What directors of distressed businesses need to know - selling assets at the right price

It is a stressful and upsetting time for business owners when their business experiences financial difficulties. During this time, businesses will have to navigate a wealth of insolvency jargon that may seem intimidating or simply confusing.  As their attention moves from growth to survival, concerns about wrongful trading and personal liability come to the fore. Following on from my previous piece, I move onto transactions at undervalue.

Investigating the sale of assets

So when may an IP look into the sale of assets and whether they may be classed as 'Transactions at undervalue'? It is important to point out that any transaction that occurs up to two years prior to a business entering a formal process may be investigated. An IP could deem such sales to have taken place when a director knowingly sells an asset at less than its true value. This might be the sale of a 1 year old BMW 5-series company car in good condition for £5,000 to a friend or the sale of intellectual property to a related business for £1, or for no consideration at all.

So what can go wrong

There are a number of situations where directors can get into difficulties, even inadvertently finding themselves personally liable for business’s debt.  Excluding fraudulent trading and trading whilst insolvent (wrongful trading), the three actions that often trip up directors are misfeasance, gratuitous alienation and unfair preference. Our last article on what directors of distressed businesses need to know will look at unfair preference.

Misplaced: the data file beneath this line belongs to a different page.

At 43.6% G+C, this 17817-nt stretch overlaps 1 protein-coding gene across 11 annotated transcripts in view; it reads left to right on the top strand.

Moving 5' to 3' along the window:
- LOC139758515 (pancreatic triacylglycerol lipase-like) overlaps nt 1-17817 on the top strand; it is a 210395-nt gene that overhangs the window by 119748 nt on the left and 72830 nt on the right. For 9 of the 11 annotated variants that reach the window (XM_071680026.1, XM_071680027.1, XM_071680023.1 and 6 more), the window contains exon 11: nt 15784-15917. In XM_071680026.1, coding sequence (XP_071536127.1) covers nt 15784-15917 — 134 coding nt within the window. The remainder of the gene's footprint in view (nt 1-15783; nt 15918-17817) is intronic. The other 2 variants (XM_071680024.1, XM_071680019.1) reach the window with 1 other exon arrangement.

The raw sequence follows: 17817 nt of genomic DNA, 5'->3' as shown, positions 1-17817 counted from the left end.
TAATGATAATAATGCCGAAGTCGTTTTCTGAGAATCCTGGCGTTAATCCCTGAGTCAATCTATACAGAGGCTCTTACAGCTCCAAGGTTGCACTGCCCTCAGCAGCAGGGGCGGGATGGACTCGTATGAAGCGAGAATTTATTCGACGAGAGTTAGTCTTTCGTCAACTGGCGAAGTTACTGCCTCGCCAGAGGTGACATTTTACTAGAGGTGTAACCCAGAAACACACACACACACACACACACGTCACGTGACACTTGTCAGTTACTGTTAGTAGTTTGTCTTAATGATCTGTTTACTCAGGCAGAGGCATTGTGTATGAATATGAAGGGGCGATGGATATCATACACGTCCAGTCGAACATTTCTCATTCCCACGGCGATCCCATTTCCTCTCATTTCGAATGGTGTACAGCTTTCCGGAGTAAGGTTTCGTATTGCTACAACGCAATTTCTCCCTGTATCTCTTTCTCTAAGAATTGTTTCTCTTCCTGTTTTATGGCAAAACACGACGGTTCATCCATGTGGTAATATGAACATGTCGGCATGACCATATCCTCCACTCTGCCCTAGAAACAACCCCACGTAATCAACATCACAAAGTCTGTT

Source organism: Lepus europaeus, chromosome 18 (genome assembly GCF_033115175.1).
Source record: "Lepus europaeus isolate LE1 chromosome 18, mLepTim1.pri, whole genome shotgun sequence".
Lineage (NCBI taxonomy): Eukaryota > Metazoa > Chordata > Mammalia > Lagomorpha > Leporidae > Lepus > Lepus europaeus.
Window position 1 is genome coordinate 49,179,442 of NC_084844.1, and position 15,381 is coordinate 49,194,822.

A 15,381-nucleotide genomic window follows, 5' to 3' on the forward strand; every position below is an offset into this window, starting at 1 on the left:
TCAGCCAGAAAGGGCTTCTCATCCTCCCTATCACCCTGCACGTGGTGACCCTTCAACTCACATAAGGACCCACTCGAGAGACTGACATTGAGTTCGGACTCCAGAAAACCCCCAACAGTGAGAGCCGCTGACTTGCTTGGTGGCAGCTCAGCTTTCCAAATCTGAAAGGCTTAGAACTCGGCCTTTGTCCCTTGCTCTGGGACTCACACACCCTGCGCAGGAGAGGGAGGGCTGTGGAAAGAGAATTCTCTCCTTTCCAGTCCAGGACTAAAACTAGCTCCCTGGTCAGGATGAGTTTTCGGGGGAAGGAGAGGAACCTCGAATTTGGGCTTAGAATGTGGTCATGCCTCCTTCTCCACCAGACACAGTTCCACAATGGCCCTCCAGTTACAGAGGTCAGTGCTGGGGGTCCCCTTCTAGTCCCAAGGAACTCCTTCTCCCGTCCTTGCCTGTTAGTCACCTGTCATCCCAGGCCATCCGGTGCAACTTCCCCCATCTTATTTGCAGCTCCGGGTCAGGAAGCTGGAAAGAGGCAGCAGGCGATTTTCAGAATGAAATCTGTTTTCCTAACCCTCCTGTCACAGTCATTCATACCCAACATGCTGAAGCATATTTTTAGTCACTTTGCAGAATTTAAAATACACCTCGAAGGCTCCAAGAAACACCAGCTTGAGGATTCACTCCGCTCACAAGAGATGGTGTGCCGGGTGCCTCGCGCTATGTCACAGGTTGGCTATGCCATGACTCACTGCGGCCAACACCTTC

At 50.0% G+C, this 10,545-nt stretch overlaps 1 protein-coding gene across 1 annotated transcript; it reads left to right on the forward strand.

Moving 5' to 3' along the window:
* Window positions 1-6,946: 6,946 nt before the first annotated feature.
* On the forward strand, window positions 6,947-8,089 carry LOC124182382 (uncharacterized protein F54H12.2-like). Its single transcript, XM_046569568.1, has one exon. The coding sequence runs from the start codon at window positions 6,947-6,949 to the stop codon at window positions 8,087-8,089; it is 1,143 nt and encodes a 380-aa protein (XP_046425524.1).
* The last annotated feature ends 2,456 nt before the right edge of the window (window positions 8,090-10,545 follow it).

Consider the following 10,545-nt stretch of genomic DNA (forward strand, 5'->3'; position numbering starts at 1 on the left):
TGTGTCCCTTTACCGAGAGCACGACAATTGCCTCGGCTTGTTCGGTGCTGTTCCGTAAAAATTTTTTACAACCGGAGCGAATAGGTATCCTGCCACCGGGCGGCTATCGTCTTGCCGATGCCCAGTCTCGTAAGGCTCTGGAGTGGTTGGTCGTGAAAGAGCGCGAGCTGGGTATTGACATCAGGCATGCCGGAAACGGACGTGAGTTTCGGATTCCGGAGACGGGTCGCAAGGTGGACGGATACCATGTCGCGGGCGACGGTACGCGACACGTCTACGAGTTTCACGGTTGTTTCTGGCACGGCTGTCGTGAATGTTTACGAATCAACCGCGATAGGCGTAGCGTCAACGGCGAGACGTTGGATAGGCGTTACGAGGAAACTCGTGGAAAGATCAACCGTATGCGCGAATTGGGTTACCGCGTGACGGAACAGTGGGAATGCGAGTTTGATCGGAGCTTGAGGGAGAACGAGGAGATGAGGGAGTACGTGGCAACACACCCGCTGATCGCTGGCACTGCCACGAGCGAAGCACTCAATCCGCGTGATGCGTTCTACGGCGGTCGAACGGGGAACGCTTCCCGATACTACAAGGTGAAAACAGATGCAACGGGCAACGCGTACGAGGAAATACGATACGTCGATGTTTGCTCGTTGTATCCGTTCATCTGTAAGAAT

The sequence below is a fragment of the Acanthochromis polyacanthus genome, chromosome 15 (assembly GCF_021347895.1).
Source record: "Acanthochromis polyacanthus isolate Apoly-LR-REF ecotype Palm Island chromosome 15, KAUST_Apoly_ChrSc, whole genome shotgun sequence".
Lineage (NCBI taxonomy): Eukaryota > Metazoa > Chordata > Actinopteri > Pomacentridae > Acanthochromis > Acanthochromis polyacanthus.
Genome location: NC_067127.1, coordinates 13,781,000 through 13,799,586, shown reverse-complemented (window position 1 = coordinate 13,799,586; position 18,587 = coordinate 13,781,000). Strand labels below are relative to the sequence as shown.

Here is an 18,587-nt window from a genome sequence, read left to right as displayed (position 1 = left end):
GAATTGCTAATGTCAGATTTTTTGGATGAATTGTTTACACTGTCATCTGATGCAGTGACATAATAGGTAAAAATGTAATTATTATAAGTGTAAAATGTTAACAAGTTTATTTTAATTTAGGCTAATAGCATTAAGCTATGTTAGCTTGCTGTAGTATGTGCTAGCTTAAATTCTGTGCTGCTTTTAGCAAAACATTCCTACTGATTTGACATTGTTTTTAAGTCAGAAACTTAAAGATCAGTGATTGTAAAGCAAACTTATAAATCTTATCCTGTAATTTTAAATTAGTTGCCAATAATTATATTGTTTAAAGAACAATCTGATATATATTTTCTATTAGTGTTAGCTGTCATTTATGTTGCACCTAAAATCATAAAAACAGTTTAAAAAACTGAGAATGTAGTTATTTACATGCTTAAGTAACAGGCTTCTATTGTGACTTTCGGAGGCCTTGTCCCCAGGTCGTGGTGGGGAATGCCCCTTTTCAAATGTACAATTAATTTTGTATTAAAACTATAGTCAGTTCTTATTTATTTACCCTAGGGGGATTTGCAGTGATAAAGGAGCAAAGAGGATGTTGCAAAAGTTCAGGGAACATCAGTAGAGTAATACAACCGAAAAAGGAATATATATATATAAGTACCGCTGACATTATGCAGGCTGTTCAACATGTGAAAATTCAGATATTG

What if a director suspects their business may be insolvent

Special care must be taken not to fall foul of the terms of the Insolvency Act 1986.  First and foremost, they should seek the advice of an insolvency practitioner (IP) and progress steps to place the business into the appropriate insolvency process. This is all, of course, in addition to the duties of directors laid out in the Companies Act 2006.

Ignorance is no excuse

Common sense should make it obvious when these rules are being broken, but many directors make these mistakes on a misplaced assumption that they are acting within the rules or that they will not be found out.

Seek advice early

Early engagement with restructuring and insolvency professionals can prevent directors for potentially being personally liable for company debts - it could even avoid an insolvency altogether.

Kevin Lamb is a Chartered Accountant and Director at RSM Restructuring Advisory, based in Scotland.